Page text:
Bottom line up front: I don’t have a sweeping, definitive answer to this question and anyone who says they do must have a time machine hidden somewhere. When I think back to the Kosovo Air War in 1999—when we first flew drones beyond line of sight (BVLOS)—I remember a whole lot of missed predictions: Drones will never replace manned aircraft. Drones don’t offer any sensor advantages over satellites or manned recce (reconnaissance). Drones will never be reliable enough to use in critical operations. Today, Air Force drones have replaced squadrons of manned aircraft, offer 24-7 target coverage at a resolution satellites can never match and are the most reliable aircraft in the inventory.
Air Force predictions were so bad because they had no experience with systems that could hover over a target for weeks to deliver a missile with precision right when the target was vulnerable. Up until the Predator, airmen had two choices for recce–either a handful of satellite passes per day or shots from a U-2 flying 15 miles high and 100 miles from its target. The Air Force didn’t know enough about remote flight operations or distributed intelligence analysis to realize how treating drone flying and sensor analysis as an enterprise would radically increase its ability to surveil targets. They didn’t know enough about personal communications systems to realize that sending drone images directly to soldiers fighting below would revolutionize Air Force ground support.
WHAT ABOUT PRECISION AG?
Much of the agricultural industry is making the same mistakes in underestimating the impacts of drones because it’s been conditioned to believe aerial imagery is too expensive for frequent use on our nation’s farms. Because the FAA still doesn’t have beyond visual line of sight rules, the civilian drone market doesn’t know what the Air Force learned—that drones flown using an enterprise approach to flight operations and sensor analysis are much, much cheaper to fly than manned aircraft. It doesn’t have enough experience with advanced 3D imaging and automated image analysis to realize the impact of high resolution drone imagery processed quickly and cheaply by automated systems. It doesn’t fully know—yet—that drones make dirty and dangerous missions like crop dusting safer and an order of magnitude cheaper. Like the Air Force, the agricultural industry doesn’t know what’s about to hit it when the FAA clears drones for BVLOS flight and allows them to carry agricultural chemicals.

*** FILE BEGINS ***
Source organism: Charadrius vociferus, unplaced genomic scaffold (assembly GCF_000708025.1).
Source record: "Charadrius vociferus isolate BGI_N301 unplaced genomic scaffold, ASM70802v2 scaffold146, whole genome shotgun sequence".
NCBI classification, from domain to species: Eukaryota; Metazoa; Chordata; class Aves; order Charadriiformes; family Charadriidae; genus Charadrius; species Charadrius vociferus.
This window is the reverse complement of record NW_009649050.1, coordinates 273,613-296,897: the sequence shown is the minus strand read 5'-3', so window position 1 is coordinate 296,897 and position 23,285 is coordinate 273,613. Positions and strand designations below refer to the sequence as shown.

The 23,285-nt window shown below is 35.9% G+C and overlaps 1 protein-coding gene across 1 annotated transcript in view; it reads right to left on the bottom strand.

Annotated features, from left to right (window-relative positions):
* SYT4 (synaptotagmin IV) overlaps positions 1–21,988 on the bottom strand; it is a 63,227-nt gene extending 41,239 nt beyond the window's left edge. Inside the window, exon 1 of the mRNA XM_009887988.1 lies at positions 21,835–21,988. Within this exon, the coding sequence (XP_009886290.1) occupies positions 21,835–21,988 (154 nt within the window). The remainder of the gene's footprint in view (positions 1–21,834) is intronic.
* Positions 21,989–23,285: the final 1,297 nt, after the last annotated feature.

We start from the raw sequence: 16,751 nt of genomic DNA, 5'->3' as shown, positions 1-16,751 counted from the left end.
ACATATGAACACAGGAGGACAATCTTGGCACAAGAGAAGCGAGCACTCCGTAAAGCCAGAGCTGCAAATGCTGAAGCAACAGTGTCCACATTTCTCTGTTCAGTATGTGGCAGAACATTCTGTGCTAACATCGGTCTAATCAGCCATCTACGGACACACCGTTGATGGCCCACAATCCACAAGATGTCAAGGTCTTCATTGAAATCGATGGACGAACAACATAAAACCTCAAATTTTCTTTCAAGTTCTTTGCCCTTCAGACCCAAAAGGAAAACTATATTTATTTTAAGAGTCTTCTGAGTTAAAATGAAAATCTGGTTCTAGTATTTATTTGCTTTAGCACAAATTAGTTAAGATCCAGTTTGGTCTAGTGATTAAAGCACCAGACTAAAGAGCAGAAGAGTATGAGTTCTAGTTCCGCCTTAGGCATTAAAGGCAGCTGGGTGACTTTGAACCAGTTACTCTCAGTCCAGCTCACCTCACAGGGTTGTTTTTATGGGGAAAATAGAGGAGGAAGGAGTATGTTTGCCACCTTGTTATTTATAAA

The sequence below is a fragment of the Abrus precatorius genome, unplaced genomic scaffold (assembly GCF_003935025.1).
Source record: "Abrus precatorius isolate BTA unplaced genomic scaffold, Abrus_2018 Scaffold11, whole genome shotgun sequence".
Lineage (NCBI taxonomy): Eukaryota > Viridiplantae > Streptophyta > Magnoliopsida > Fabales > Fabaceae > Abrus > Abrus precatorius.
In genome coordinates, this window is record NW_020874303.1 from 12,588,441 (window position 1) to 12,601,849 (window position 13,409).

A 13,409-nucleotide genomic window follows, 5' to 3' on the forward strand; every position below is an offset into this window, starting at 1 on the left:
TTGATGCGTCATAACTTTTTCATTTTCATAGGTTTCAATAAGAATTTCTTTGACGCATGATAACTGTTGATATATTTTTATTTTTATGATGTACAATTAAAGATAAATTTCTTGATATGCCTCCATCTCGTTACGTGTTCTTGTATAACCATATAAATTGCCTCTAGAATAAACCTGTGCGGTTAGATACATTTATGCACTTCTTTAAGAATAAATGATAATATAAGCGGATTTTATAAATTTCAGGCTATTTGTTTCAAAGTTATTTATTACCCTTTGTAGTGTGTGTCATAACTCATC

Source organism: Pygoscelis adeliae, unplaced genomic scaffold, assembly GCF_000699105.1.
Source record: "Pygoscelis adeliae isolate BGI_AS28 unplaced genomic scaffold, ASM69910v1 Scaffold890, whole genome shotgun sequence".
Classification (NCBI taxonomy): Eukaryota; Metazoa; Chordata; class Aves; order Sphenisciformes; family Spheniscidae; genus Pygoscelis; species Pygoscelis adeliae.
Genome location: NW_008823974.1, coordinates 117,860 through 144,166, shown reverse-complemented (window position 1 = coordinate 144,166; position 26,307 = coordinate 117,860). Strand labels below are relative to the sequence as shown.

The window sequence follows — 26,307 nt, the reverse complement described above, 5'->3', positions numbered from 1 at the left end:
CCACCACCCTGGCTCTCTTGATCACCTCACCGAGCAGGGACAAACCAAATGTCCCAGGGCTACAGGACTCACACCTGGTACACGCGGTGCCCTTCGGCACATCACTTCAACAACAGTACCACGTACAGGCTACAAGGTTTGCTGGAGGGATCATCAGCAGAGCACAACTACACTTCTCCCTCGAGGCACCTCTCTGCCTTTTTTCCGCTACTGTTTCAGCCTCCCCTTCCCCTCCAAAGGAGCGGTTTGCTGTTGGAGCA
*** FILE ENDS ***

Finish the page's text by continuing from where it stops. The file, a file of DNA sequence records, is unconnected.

I am, however, willing to make some predictions on how drones will impact agriculture in the next 10 years, based on my experience with drones in the Air Force and my time at Mississippi State University as Executive Director of ASSURE (The Alliance for System Safety of UAS through Research Excellence). My first prediction is, “I’ll only get this half right because I simply can’t envision the innovation of our agricultural industry.” With this caveat in mind, and with the need for BVLOS authorization underlining it all, here are my forecasts for the major impacts of drones on the agricultural industry:
Agricultural maps will be quick, cheap and 3D: Pre-drone mapping was a pain. It required expensive satellite images and needed cloud-free weather. It took weeks to produce. BVLOS drones will change all this. They’ll use 3D sensors to map thousands of acres of farmland at a time. If the cloud deck is low, drones will fly under it. Farmers will take advantage of enterprise imagery processing developed by the insurance industry to assess storm damage; the construction industry to monitor building progress; and, yes, the plain old mapping industry will keep agricultural imagery updated constantly. Three-D drone imaging will be ubiquitous because drones must see and avoid as they fly.
Hence, farmers will readily send a drone out to check on a leaky irrigation line and see if their cantaloupe crop is big enough to harvest in one flight. Intelligent mapping agent programs will take the data the drone captures with its sense-and-avoid systems and mapping sensors to update a 3D map of the farm. Unmanned ground vehicles and equipment will also contribute to this database with their own 3D sense-and-avoid systems. Algorithms will detect problems and flag them for display via augmented vision systems.
If you don’t believe me, read up on the US Army’s Integrated Visual Augmentation System (IVAS). IVAS consists of a pair of militarized Microsoft HoloLens worn by individual soldiers. The Army thought it was just getting a system to integrate night vision goggles, targeting scopes and nav gear into a single augmented reality display. Soldiers quickly discovered they could make their own 3D maps with the sensors and share them in real time with other soldiers, displaying problems via augmented reality. Imagine what systems like that could do with a couple of agricultural drones and a dozen or so driverless farm vehicles feeding them.